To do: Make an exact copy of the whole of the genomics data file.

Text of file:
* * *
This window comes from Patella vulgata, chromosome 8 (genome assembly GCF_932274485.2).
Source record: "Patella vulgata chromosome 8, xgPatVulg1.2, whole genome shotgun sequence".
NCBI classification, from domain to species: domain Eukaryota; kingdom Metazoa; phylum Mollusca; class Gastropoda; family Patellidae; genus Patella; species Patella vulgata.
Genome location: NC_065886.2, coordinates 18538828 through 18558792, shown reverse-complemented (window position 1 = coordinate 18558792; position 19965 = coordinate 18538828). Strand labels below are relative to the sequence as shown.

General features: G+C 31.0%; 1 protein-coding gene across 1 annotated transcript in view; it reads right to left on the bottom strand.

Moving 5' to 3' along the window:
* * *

This window comes from Patella vulgata, chromosome 8 (genome assembly GCF_932274485.2).
Source record: "Patella vulgata chromosome 8, xgPatVulg1.2, whole genome shotgun sequence".
NCBI classification, from domain to species: domain Eukaryota; kingdom Metazoa; phylum Mollusca; class Gastropoda; family Patellidae; genus Patella; species Patella vulgata.
Genome location: NC_065886.2, coordinates 18538828 through 18558792, shown reverse-complemented (window position 1 = coordinate 18558792; position 19965 = coordinate 18538828). Strand labels below are relative to the sequence as shown.

General features: G+C 31.0%; 1 protein-coding gene across 1 annotated transcript in view; it reads right to left on the bottom strand.

Moving 5' to 3' along the window: